amendment). Never backfill with straight planter mix, organic amendment or potting soil. When finished, the root ball should be resting on a firm base and be just a bit higher than the surrounding soil. It has been planted in a transition zone of soil and its roots can eventually work their way into the native soil. (See our Care Guide for Planting Trees and Shrubs.)
Never add sand to clay soil as an amendment because the sand is heavier than the clay and will sink below the clay level and form two separate layers. Some of the sand will also bind to the clay forming a brick-like mass.
Neither should you add a layer of “top soil” over the native clay soil and then plan to do your gardening in the “top soil”. “Top soil” invariably has thousands of weed seeds per square meter which don’t sprout until you have planted your lawn or shrubs and then two or three months later see the weeds coming up throughout your landscaping. Additionally, the top soil forms a soft layer over the clay native soil and water does not move downward in a uniform manner. Water does not or cannot move freely between soils of two different textures.
If your soil needs amending, the only material that works is organic plant material and this must be mixed with the native soil. Gypsum is of some benefit but lasts only a year or so. Numerous products are advertised on television or in written format and promise to “cure” all kinds of soil problems. Most of these claims are nonsense and a waste of money. The only product guaranteed to improve the texture of clay soils is organic plant material; and it must be supplemented yearly.
A moisture meter is a good investment. We have seen plants wilt when gardeners assure us that adequate irrigation is taking place. What happens is that the native soil is moist but the root ball of the new plant is dry because the two soils are completely different and no water is moving from the ground into the root ball. Thus, it is critical that the soil be amended as described to create that “transition zone” for the new plant’s roots. Your moisture meter should test the water content in the native soil area and in the root ball of the plant.
If weeds have been a problem or “top soil” has been added to the mix, it is worth sprinkling a pre-emergent weed killer such as Concern All Natural Weed Prevention Plus® over the area before the mulch is applied.
The second soil problem we have to contend with is soil alkalinity. All substances, (water, soil, coffee, grapefruit, apples, leaves, butter, and everything) is acidic or basic (alkaline) or neutral. Chemists have devised a number scale to measure acidity or alkalinity in a substance. The scale runs from zero to 14 where zero is the most acidic which anything can be. Fourteen (14) is the most alkaline (basic) which anything can be. Seven (7) is neutral (neither acidic nor basic).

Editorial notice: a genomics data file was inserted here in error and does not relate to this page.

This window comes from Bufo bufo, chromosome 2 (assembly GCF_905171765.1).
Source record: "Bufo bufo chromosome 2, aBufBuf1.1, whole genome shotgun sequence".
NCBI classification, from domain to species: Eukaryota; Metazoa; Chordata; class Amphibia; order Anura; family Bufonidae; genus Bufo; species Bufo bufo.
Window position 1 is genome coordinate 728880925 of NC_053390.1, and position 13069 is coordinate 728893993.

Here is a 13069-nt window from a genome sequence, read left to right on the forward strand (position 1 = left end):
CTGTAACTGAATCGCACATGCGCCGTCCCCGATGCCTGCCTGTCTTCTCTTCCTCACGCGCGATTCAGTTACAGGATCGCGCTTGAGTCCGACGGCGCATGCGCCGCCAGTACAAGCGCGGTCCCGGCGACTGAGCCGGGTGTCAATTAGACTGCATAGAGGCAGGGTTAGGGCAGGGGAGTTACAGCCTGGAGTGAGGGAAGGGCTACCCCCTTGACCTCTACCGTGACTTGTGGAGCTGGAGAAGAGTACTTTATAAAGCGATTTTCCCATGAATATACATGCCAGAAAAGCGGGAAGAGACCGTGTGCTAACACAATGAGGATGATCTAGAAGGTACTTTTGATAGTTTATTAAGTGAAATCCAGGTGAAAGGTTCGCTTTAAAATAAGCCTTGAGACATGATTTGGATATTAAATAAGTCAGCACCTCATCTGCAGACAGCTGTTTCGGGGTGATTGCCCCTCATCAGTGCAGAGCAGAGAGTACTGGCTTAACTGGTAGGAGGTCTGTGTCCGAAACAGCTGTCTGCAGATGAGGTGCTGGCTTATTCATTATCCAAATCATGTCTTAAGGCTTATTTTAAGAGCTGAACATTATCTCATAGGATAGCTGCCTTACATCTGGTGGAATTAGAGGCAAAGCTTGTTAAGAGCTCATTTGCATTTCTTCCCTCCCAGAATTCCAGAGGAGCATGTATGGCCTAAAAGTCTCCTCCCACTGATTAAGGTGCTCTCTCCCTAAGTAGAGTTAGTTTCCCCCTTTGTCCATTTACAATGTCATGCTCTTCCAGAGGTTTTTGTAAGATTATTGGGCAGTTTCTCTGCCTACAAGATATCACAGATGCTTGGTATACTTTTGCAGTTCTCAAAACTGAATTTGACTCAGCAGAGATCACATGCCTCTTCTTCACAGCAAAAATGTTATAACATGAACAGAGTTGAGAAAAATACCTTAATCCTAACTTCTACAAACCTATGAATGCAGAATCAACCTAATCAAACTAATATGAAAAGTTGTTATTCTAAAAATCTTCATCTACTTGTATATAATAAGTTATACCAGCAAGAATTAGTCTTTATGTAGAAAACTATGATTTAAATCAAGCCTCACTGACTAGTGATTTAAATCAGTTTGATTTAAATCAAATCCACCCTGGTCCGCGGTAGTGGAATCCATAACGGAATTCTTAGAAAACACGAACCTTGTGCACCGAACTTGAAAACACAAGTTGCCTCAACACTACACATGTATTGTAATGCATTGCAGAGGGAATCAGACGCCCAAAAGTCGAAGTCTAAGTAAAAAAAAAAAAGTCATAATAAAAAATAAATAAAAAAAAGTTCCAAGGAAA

The number is always preceded by the letters pH. Anything with a pH less than 7 is acidic and those with a pH greater than 7 are alkaline. Going from one number to the next (pH7 to pH6) is a tenfold increase in acidity. If you went from pH7 to pH9 it would be a one hundredfold increase in alkalinity (10 x 10 = 100).
Most plants grow best at a pH between 6.5 and 7 (slightly acidic). Some plants such as Camellias and Azaleas grow best at a pH between 6.0 and 6.5. Blueberries need a soil pH between 5.0 and 5.5. Our Peninsula clay soils are alkaline (pH 7.5 to 8.0) and Hetch Hetchy water has a pH between 8.5 and 9 (very alkaline). Many of the minerals plants need for good growth (iron, phosphorus, potassium, etc.) need to be in an acidic environment in order to dissolve. If minerals do not dissolve, plants cannot take them up. Even if there are adequate amounts of iron, phosphorus or nitrogen in the soil, they will not dissolve if the soil is alkaline. One of the most effective ways to lower soil pH is by adding sulfur or iron sulfate. The yellow leaves of citrus trees are a good example of plants which may suffer from iron or nitrogen deficiency. When adding more iron and nitrogen doesn’t seem to help, it’s because the soil is not acidic enough to dissolve the iron. Adding iron sulfate makes the soil more acidic, which dissolves the iron and greens up the plant.
Similarly, when selecting fertilizers for your garden, look at the back of the bag or box to be sure that iron and sulfur are included in the ingredients. All Master Nursery Fertilizers are formulated for our soil and contain iron and sulfur plus other micronutrients.